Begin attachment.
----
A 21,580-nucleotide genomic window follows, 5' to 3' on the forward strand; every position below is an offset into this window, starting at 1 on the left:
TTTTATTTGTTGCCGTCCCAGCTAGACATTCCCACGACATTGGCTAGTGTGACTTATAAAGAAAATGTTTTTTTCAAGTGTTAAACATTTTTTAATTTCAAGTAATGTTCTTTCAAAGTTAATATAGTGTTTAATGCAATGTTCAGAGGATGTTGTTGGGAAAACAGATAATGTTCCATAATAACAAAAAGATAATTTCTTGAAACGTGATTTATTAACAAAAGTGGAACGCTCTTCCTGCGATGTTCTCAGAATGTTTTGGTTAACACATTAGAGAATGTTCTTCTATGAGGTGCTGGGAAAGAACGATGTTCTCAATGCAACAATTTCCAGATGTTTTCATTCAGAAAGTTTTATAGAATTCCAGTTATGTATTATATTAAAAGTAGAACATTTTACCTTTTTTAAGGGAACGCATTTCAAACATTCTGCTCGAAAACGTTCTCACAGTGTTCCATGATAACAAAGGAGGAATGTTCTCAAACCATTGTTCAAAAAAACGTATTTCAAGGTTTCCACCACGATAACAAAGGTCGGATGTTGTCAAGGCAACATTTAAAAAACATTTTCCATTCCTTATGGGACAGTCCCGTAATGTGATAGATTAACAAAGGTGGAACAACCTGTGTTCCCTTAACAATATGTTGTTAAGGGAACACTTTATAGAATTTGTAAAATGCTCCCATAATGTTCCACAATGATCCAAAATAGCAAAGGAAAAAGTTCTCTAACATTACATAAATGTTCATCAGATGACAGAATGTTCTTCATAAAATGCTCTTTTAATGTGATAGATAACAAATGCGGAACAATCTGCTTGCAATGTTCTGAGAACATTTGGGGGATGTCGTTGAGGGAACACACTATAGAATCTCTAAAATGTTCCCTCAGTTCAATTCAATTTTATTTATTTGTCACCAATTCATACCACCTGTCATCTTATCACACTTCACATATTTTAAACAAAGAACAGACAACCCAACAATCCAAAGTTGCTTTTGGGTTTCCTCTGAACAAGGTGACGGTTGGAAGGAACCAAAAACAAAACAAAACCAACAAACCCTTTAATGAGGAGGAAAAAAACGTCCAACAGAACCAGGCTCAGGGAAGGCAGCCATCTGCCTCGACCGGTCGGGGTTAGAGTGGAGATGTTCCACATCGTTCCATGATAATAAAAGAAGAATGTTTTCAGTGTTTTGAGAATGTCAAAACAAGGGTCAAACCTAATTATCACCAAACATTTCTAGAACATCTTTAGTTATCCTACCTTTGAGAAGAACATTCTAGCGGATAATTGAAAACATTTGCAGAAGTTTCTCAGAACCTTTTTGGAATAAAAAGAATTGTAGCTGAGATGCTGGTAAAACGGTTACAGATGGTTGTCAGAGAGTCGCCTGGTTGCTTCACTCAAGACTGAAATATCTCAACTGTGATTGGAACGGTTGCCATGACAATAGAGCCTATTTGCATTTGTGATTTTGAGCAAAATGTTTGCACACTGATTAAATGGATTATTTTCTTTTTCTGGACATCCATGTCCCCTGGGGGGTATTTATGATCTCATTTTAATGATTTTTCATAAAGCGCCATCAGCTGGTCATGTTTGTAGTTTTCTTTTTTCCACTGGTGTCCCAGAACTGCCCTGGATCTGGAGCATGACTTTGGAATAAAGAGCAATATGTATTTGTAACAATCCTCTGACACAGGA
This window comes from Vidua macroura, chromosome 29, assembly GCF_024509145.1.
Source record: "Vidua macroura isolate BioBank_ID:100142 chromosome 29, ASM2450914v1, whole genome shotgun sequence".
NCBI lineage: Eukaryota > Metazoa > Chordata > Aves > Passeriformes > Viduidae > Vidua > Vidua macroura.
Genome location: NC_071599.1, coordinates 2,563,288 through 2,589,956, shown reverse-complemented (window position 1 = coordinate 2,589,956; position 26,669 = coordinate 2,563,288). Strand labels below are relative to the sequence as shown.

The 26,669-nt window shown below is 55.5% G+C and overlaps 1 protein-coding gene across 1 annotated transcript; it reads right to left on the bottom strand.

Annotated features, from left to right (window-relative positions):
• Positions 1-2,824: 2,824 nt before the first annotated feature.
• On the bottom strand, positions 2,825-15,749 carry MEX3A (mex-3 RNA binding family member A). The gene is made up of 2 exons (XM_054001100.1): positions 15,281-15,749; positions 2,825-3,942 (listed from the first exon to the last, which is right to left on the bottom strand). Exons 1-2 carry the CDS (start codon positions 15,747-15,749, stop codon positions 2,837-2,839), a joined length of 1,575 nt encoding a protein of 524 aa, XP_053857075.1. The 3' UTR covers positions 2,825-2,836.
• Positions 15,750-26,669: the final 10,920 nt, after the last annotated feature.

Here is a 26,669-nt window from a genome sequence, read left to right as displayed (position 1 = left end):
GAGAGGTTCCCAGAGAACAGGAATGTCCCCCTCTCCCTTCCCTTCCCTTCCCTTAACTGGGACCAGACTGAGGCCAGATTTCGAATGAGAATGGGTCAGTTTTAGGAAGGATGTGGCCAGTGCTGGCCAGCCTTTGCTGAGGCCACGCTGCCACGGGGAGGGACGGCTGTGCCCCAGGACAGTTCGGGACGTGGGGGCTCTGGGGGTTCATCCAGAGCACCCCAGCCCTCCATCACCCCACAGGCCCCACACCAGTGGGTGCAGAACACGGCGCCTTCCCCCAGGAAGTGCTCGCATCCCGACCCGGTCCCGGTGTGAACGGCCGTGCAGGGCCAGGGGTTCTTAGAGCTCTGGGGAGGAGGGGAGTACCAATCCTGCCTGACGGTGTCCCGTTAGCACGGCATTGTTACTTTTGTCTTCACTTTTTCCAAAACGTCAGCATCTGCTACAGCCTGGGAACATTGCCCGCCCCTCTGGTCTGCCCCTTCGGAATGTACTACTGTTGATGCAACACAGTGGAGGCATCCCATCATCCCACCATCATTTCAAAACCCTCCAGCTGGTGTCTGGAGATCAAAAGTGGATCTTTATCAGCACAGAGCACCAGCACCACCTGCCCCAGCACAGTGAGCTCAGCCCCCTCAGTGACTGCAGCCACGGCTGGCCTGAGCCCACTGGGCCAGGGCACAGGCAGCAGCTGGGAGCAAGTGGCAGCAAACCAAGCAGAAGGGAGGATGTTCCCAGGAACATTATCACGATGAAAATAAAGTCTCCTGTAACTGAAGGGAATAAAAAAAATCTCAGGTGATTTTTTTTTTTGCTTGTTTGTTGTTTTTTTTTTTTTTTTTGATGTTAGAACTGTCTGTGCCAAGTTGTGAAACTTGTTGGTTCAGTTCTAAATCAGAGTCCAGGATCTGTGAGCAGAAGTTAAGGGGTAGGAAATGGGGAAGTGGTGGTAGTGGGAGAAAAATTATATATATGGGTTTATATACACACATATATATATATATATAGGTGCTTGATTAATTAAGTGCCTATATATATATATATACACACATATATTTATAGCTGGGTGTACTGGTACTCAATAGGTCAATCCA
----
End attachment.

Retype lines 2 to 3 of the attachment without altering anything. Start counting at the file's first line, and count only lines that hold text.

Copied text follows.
TTTTATTTGTTGCCGTCCCAGCTAGACATTCCCACGACATTGGCTAGTGTGACTTATAAAGAAAATGTTTTTTTCAAGTGTTAAACATTTTTTAATTTCAAGTAATGTTCTTTCAAAGTTAATATAGTGTTTAATGCAATGTTCAGAGGATGTTGTTGGGAAAACAGATAATGTTCCATAATAACAAAAAGATAATTTCTTGAAACGTGATTTATTAACAAAAGTGGAACGCTCTTCCTGCGATGTTCTCAGAATGTTTTGGTTAACACATTAGAGAATGTTCTTCTATGAGGTGCTGGGAAAGAACGATGTTCTCAATGCAACAATTTCCAGATGTTTTCATTCAGAAAGTTTTATAGAATTCCAGTTATGTATTATATTAAAAGTAGAACATTTTACCTTTTTTAAGGGAACGCATTTCAAACATTCTGCTCGAAAACGTTCTCACAGTGTTCCATGATAACAAAGGAGGAATGTTCTCAAACCATTGTTCAAAAAAACGTATTTCAAGGTTTCCACCACGATAACAAAGGTCGGATGTTGTCAAGGCAACATTTAAAAAACATTTTCCATTCCTTATGGGACAGTCCCGTAATGTGATAGATTAACAAAGGTGGAACAACCTGTGTTCCCTTAACAATATGTTGTTAAGGGAACACTTTATAGAATTTGTAAAATGCTCCCATAATGTTCCACAATGATCCAAAATAGCAAAGGAAAAAGTTCTCTAACATTACATAAATGTTCATCAGATGACAGAATGTTCTTCATAAAATGCTCTTTTAATGTGATAGATAACAAATGCGGAACAATCTGCTTGCAATGTTCTGAGAACATTTGGGGGATGTCGTTGAGGGAACACACTATAGAATCTCTAAAATGTTCCCTCAGTTCAATTCAATTTTATTTATTTGTCACCAATTCATACCACCTGTCATCTTATCACACTTCACATATTTTAAACAAAGAACAGACAACCCAACAATCCAAAGTTGCTTTTGGGTTTCCTCTGAACAAGGTGACGGTTGGAAGGAACCAAAAACAAAACAAAACCAACAAACCCTTTAATGAGGAGGAAAAAAACGTCCAACAGAACCAGGCTCAGGGAAGGCAGCCATCTGCCTCGACCGGTCGGGGTTAGAGTGGAGATGTTCCACATCGTTCCATGATAATAAAAGAAGAATGTTTTCAGTGTTTTGAGAATGTCAAAACAAGGGTCAAACCTAATTATCACCAAACATTTCTAGAACATCTTTAGTTATCCTACCTTTGAGAAGAACATTCTAGCGGATAATTGAAAACATTTGCAGAAGTTTCTCAGAACCTTTTTGGAATAAAAAGAATTGTAGCTGAGATGCTGGTAAAACGGTTACAGATGGTTGTCAGAGAGTCGCCTGGTTGCTTCACTCAAGACTGAAATATCTCAACTGTGATTGGAACGGTTGCCATGACAATAGAGCCTATTTGCATTTGTGATTTTGAGCAAAATGTTTGCACACTGATTAAATGGATTATTTTCTTTTTCTGGACATCCATGTCCCCTGGGGGGTATTTATGATCTCATTTTAATGATTTTTCATAAAGCGCCATCAGCTGGTCATGTTTGTAGTTTTCTTTTTTCCACTGGTGTCCCAGAACTGCCCTGGATCTGGAGCATGACTTTGGAATAAAGAGCAATATGTATTTGTAACAATCCTCTGACACAGGA
This window comes from Vidua macroura, chromosome 29, assembly GCF_024509145.1.